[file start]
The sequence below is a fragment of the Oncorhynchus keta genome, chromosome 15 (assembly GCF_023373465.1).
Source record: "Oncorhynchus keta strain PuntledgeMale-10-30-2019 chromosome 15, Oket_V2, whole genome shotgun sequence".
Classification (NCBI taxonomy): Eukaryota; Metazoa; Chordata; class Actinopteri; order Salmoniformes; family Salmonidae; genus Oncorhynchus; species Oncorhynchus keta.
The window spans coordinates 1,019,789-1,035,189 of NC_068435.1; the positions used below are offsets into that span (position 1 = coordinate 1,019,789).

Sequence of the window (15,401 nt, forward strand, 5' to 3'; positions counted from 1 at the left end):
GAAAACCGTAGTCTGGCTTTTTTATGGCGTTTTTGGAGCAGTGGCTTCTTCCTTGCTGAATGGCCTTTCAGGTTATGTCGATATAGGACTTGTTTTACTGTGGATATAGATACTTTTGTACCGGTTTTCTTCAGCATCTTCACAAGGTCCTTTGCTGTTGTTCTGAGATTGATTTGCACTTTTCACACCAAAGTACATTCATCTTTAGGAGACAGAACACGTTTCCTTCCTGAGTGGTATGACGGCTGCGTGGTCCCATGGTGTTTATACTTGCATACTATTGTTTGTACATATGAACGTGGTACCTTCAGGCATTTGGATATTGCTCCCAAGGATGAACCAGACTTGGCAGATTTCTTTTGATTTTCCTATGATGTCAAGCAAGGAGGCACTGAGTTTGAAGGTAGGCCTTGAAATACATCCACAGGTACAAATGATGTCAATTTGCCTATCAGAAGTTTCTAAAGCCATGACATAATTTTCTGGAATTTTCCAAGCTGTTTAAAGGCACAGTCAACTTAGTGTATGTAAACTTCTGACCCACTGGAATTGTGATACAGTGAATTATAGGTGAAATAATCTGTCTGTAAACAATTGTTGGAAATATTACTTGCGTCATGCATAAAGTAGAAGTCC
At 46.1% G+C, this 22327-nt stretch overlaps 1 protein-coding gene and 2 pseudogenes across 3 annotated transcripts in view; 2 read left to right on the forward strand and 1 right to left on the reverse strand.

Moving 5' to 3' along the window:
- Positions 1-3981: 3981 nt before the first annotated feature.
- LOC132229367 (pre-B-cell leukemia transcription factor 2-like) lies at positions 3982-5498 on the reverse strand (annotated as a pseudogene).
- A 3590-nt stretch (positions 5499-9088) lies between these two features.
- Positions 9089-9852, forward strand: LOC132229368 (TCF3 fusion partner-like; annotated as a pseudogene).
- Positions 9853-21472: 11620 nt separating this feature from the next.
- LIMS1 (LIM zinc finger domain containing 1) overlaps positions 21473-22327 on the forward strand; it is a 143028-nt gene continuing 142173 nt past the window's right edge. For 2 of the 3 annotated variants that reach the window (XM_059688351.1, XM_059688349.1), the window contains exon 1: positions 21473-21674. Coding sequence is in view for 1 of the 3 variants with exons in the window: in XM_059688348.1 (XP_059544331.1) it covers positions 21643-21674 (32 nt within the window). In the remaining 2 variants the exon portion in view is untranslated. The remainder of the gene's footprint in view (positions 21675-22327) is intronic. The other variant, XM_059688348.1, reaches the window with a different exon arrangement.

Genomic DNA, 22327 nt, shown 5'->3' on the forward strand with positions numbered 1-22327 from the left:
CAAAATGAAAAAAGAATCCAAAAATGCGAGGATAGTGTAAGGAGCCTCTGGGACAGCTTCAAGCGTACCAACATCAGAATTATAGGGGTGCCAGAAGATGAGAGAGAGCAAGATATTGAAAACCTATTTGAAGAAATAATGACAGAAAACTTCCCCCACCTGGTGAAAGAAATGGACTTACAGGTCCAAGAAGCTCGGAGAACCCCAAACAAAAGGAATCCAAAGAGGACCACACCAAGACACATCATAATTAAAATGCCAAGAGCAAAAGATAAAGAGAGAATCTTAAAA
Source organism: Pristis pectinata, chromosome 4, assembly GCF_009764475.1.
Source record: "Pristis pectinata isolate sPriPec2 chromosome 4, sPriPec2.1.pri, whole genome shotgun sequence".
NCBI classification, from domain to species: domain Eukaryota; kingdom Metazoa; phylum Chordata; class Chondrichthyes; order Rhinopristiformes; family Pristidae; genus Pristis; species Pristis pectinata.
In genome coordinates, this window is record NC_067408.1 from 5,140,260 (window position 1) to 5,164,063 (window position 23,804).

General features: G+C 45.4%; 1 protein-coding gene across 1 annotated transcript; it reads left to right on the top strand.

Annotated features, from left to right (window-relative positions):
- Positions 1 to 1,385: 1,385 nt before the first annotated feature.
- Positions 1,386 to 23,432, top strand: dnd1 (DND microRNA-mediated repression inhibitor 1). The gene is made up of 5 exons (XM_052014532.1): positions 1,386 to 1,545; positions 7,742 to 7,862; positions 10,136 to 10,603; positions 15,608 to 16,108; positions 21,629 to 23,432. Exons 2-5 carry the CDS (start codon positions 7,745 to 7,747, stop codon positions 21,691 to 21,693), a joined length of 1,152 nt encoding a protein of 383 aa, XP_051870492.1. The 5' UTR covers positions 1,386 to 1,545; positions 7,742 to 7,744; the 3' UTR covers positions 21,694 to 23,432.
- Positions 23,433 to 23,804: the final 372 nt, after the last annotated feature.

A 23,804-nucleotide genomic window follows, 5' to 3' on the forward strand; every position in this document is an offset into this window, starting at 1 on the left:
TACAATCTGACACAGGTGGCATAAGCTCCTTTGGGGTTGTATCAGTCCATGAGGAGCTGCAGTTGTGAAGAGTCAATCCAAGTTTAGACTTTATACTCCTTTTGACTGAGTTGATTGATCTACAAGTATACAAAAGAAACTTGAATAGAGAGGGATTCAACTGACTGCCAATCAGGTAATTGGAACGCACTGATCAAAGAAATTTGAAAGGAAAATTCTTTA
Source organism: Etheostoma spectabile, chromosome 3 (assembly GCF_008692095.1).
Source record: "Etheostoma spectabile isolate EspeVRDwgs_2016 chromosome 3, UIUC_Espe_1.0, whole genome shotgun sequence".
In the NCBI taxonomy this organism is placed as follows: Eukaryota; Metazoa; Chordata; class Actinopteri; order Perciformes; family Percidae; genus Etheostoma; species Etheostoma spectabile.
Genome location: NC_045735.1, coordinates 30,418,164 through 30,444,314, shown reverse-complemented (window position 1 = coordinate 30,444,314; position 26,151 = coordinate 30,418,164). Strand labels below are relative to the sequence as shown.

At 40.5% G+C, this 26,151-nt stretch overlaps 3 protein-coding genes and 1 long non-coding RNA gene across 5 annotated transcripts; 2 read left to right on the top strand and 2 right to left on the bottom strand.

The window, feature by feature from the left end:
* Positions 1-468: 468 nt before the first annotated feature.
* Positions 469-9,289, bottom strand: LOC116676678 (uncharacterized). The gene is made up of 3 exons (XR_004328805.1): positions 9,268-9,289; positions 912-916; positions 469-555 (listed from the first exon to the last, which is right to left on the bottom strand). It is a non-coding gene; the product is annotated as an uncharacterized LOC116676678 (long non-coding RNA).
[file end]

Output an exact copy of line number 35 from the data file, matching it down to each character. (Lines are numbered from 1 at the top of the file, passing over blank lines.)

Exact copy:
* Positions 469-9,289, bottom strand: LOC116676678 (uncharacterized). The gene is made up of 3 exons (XR_004328805.1): positions 9,268-9,289; positions 912-916; positions 469-555 (listed from the first exon to the last, which is right to left on the bottom strand). It is a non-coding gene; the product is annotated as an uncharacterized LOC116676678 (long non-coding RNA).